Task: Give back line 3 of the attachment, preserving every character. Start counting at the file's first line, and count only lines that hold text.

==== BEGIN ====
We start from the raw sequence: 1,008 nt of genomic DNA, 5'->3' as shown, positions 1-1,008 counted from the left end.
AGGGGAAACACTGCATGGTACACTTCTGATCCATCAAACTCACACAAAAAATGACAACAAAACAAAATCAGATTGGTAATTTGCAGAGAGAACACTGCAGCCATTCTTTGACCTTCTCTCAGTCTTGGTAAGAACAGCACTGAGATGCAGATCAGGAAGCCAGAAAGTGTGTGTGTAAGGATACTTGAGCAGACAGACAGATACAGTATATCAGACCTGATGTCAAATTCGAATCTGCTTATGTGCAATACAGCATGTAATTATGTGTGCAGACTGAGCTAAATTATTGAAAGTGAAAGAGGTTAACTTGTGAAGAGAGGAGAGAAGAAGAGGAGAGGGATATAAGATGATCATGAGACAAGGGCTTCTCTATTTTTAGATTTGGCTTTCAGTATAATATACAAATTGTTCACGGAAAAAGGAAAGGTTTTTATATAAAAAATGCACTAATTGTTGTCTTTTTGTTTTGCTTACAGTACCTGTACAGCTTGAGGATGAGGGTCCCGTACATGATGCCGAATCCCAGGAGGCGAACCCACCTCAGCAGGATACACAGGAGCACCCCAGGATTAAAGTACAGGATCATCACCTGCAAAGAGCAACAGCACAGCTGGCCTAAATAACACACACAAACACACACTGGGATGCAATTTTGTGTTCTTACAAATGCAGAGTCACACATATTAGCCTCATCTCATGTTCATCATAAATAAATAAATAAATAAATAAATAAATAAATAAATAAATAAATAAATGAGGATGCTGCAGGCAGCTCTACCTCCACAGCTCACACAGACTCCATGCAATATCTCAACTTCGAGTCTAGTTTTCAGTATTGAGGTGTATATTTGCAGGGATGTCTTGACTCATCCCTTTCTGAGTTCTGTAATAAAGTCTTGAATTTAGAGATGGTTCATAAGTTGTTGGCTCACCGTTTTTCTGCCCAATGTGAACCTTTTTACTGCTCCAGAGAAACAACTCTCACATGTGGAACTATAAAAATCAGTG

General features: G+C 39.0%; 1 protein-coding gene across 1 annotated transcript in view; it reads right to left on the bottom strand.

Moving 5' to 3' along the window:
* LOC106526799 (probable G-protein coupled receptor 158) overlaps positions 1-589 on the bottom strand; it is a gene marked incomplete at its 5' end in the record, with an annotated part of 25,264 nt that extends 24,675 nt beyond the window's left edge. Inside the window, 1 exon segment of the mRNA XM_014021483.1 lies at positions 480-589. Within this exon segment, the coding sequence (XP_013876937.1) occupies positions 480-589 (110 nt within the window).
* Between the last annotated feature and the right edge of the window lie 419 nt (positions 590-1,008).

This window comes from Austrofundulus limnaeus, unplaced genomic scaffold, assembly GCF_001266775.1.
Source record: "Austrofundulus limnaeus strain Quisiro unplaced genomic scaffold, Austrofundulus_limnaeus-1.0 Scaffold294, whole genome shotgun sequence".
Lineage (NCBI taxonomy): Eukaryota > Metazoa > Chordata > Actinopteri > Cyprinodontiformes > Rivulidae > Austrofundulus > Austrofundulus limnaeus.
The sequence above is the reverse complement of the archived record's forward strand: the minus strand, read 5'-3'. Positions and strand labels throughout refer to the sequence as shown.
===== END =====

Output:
General features: G+C 39.0%; 1 protein-coding gene across 1 annotated transcript in view; it reads right to left on the bottom strand.